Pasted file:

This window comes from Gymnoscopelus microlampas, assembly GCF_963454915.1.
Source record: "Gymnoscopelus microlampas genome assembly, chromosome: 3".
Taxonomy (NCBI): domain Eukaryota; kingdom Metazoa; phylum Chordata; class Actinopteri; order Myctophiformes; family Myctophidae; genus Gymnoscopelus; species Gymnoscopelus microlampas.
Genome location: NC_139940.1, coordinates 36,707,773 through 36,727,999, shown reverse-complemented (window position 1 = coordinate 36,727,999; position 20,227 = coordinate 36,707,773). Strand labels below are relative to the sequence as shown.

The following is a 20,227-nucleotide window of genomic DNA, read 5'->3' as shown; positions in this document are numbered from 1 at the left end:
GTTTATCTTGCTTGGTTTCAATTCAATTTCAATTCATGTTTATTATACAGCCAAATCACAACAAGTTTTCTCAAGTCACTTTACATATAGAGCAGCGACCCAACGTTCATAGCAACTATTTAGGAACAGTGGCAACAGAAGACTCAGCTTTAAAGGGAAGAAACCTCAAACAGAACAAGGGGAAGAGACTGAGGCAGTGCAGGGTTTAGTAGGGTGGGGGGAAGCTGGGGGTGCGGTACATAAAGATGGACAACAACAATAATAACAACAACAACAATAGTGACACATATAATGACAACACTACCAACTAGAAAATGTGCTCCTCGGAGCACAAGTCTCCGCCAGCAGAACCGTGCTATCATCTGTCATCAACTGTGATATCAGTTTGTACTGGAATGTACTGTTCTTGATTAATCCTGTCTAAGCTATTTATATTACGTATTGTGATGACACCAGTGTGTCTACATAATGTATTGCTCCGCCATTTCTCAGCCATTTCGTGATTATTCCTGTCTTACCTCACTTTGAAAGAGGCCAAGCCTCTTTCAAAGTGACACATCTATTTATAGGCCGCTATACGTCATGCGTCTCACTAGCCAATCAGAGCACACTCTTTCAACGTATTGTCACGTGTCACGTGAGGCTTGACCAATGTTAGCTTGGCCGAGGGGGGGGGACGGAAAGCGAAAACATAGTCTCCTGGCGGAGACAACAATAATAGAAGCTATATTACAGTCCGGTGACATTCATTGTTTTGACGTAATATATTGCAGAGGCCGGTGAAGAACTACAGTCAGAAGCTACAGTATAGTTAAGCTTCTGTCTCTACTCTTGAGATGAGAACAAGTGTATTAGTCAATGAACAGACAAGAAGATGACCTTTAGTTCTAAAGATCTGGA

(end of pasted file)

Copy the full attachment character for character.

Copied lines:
This window comes from Gymnoscopelus microlampas, assembly GCF_963454915.1.
Source record: "Gymnoscopelus microlampas genome assembly, chromosome: 3".
Taxonomy (NCBI): domain Eukaryota; kingdom Metazoa; phylum Chordata; class Actinopteri; order Myctophiformes; family Myctophidae; genus Gymnoscopelus; species Gymnoscopelus microlampas.
Genome location: NC_139940.1, coordinates 36,707,773 through 36,727,999, shown reverse-complemented (window position 1 = coordinate 36,727,999; position 20,227 = coordinate 36,707,773). Strand labels below are relative to the sequence as shown.

The following is a 20,227-nucleotide window of genomic DNA, read 5'->3' as shown; positions in this document are numbered from 1 at the left end:
GTTTATCTTGCTTGGTTTCAATTCAATTTCAATTCATGTTTATTATACAGCCAAATCACAACAAGTTTTCTCAAGTCACTTTACATATAGAGCAGCGACCCAACGTTCATAGCAACTATTTAGGAACAGTGGCAACAGAAGACTCAGCTTTAAAGGGAAGAAACCTCAAACAGAACAAGGGGAAGAGACTGAGGCAGTGCAGGGTTTAGTAGGGTGGGGGGAAGCTGGGGGTGCGGTACATAAAGATGGACAACAACAATAATAACAACAACAACAATAGTGACACATATAATGACAACACTACCAACTAGAAAATGTGCTCCTCGGAGCACAAGTCTCCGCCAGCAGAACCGTGCTATCATCTGTCATCAACTGTGATATCAGTTTGTACTGGAATGTACTGTTCTTGATTAATCCTGTCTAAGCTATTTATATTACGTATTGTGATGACACCAGTGTGTCTACATAATGTATTGCTCCGCCATTTCTCAGCCATTTCGTGATTATTCCTGTCTTACCTCACTTTGAAAGAGGCCAAGCCTCTTTCAAAGTGACACATCTATTTATAGGCCGCTATACGTCATGCGTCTCACTAGCCAATCAGAGCACACTCTTTCAACGTATTGTCACGTGTCACGTGAGGCTTGACCAATGTTAGCTTGGCCGAGGGGGGGGGACGGAAAGCGAAAACATAGTCTCCTGGCGGAGACAACAATAATAGAAGCTATATTACAGTCCGGTGACATTCATTGTTTTGACGTAATATATTGCAGAGGCCGGTGAAGAACTACAGTCAGAAGCTACAGTATAGTTAAGCTTCTGTCTCTACTCTTGAGATGAGAACAAGTGTATTAGTCAATGAACAGACAAGAAGATGACCTTTAGTTCTAAAGATCTGGA